As you may know, February is “Women in Horror” month. To celebrate, PromoteHorror.com asked women from different professions if they would like to answer some questions about being a “Woman in Horror,” and more. One of those women, who was kind enough to answer our questions, was author Michelle Merz. Lets see what she said about being a “Woman in Horror”…
-PH: When did you first become a horror fan?
-Michelle: I’ve always been drawn to Halloween, the supernatural and things that surround that. I was born on a Friday the 13th, so even as a really little kid – I’m talking like first or second grade – I remember telling people that I was a witch. Halloween was always my favorite holiday, and each year was an ongoing quest to have the best, most-realistic costume. In high school, I was the artsy, goth girl when no one else was (other than some of my friends of course). But I would say that I remember in summer camp that I would go to the library with the camp and we’d be able to check out whatever books we wanted. I don’t remember the counselors ever double-checking which books we got, so of course I was drawn to scary stories. My absolute favorite – Scary Stories You Tell In the Dark – still haunts me. I’m very excited about the movie coming out this fall.
-PH: Was there a specific moment when you realized that you wanted to go from being a fan of horror to a woman who contributes to the genre, or did it just kind of happen naturally?
-Michelle: Along with all of the Halloween, goth-girl stuff, reading and writing has gone hand in hand with growing up for me. In the same summer camp that would let me check out horror books from the adult area, we would take a lot of field trips. Being shoved in a van with twenty other kids in the early nineties, we didn’t have a lot to entertain us. So we’d tell each other stories. My friends and I would attempt to scare the pants off of each other by telling scary stories in the back of the van. I have really fond memories of these and some of my own stories have roots in these childhood stories. So when I got older and began to actual realize that I could write and people really enjoyed my stories, I expanded on those story telling skills. My friends in high school had to read countless stories that I wrote, and to this day I think I probably owe them editing royalties for all of the time they spent. Sorry, ladies!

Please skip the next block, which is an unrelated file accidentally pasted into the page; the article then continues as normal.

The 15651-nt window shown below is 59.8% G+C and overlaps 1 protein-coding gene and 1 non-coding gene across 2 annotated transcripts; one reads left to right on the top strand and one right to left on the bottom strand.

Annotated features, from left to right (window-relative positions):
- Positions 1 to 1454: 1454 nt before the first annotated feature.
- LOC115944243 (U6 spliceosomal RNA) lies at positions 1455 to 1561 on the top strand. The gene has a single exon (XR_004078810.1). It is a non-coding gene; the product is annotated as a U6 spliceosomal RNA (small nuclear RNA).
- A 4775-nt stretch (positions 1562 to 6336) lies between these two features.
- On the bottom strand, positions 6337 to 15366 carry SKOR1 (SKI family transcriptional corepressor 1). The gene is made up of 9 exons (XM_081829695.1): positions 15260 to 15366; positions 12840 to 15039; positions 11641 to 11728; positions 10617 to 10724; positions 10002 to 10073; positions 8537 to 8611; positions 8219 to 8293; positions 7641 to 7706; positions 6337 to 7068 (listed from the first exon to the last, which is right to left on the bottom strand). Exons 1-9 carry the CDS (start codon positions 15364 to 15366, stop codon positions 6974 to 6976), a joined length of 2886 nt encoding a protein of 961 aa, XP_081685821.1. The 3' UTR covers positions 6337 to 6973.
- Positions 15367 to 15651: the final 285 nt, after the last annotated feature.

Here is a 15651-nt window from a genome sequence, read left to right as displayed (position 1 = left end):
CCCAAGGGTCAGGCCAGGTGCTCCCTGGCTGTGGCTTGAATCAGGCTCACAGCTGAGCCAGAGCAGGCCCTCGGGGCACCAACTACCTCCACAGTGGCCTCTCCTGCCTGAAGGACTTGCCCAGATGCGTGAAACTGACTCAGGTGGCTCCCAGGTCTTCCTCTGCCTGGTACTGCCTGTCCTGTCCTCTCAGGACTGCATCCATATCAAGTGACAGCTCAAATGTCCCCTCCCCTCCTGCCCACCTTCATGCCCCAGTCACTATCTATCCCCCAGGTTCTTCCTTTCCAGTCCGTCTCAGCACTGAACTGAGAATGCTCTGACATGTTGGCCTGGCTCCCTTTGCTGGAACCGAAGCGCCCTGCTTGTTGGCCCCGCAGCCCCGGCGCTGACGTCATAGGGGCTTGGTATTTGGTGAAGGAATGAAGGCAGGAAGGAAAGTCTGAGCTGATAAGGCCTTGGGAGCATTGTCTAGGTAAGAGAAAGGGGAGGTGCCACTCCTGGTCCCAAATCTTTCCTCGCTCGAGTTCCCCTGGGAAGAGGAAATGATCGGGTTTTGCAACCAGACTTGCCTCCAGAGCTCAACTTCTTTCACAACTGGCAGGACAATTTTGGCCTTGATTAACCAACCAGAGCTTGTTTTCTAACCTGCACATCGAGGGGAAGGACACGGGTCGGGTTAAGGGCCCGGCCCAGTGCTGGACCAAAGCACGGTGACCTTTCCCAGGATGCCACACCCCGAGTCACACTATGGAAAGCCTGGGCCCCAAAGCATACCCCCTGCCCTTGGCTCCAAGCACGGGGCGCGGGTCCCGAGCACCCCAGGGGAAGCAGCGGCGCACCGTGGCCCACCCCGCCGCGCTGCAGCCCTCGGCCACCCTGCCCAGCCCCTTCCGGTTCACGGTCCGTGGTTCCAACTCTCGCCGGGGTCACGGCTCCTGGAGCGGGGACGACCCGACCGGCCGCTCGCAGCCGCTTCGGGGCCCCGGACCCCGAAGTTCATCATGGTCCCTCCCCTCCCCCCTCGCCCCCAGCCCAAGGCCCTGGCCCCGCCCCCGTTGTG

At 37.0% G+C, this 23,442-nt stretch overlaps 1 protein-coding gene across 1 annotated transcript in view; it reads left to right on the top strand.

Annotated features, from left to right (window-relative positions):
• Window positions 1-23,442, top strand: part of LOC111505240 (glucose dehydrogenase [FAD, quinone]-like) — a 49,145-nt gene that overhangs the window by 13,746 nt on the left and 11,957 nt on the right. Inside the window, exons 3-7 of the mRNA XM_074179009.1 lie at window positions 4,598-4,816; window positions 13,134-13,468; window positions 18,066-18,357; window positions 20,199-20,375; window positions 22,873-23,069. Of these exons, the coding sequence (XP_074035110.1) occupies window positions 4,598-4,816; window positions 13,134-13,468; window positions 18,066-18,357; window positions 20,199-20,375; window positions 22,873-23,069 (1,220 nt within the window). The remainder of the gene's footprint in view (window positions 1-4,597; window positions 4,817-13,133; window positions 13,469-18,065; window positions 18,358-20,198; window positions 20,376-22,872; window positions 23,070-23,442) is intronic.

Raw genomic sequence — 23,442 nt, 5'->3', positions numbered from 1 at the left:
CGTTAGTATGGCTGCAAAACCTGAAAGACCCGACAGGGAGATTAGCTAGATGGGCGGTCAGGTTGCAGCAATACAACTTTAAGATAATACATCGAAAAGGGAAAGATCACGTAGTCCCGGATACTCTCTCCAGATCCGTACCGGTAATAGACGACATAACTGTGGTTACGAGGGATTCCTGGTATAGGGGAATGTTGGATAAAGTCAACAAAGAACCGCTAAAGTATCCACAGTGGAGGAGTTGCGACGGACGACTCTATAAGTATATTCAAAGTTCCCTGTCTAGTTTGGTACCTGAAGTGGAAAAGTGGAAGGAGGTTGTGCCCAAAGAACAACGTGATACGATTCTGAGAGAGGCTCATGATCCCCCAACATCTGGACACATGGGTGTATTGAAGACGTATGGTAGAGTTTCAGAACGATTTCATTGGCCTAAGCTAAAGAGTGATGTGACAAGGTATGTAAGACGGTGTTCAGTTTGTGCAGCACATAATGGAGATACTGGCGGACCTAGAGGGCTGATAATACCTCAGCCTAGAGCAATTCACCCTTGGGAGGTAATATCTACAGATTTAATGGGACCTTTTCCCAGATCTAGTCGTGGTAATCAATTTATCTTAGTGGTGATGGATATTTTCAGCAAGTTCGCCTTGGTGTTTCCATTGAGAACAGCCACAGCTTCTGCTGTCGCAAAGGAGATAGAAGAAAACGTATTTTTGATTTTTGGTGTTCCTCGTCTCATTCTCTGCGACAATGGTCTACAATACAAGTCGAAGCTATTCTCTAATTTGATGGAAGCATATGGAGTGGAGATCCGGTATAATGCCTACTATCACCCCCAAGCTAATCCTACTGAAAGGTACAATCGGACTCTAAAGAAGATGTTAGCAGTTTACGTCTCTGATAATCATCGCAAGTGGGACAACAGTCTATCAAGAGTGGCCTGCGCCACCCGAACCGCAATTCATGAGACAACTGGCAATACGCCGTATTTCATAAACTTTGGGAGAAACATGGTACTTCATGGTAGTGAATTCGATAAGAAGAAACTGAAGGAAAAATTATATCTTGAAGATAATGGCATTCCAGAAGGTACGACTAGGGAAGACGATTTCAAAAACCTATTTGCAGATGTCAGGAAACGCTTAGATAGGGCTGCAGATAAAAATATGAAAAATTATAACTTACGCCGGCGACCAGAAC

-PH: What does having a “Women in Horror” month mean to you?
-Michelle: Having recognition that women aren’t just “scream queens” or items to be chased in horror movies really resonates with me. I love being able to hold my own and see other get recognized, especially when most of the time we’re just featured as something in a tight shirt, dripping wet, screaming and running from a killer. Ladies like Mary Shelley creating her monster, or Shirley Jackson finally getting recognition for The Haunting of Hill House makes me excited as an author. These ladies were before their time and are icons in the horror world. Being able to celebrate next to them is amazing.
-PH: Is there a woman in horror who you consider a role model?
-Michelle: Hahahaha – the nine year old in me screams Elvira! I always thought she was amazing. And not just because of her boobs. Annie Rice and her ability to create worlds with written words makes my heart flutter. Oh, Lestat!
-PH: How do you think the role of women in horror has changed over the years?
-Michelle: When Shelley wrote Frankenstein, it was probably something that created so much controversy. I can only image the shock and absolute terror the world felt when they read it, and for those thoughts to come out a woman? Unspeakable! Now, compared to some of the things on television, in movies, in print – Frankenstein almost seems tame. But to have that kind of footing has allowed women to rise and thrust their work into the audience and really take hold of the genre. I congratulate any woman who can scare the pants off of someone – man or woman – with their acting, their writing, their art. It’s hard to scare audiences today; they’ve become almost blind to anything but “gore porn”. (This is my term for blood lust films such as Saw or Hostel or any thing that really explodes blood and guts everywhere).
-PH: What do you think the future holds for women in horror?
-Michelle: I’d love for a woman to be recognized as the master of horror just like Stephen King. Like a household name. I think there are a lot of actresses, directors, authors, artists, and many others in the genre who are really achieving this.
-PH: If you could serve a role in horror that you’ve never done, what would it be?
-Michelle: I’m not an actress at all – I can’t act my way out of a paper bag if you gave me directions. Maybe try something like that? Hahaha – I’d be the worst actress ever.
-PH: Who is your favorite final girl, and favorite female villain?
-Michelle: I’m a huge villain person – those are my favorite characters. I like the diversity of why they are so dark, so evil. But I’d have to say my absolute favorite villain is Annie Wilkes from Misery. She’s got such a depth that a lot of other characters can’t touch.
-PH: Being that this is PromoteHorror.com, please feel free to plug your current/next horror project.
-Michelle: Dark: A Collection and Abhorrent: A Collection are both available now on Amazon. Links are below. I’m also looking for a literary agent to pick up my works, so call me! LOL
We would like to thank Michelle Merz for taking the time to answer our questions, but more importantly for her contribution to horror!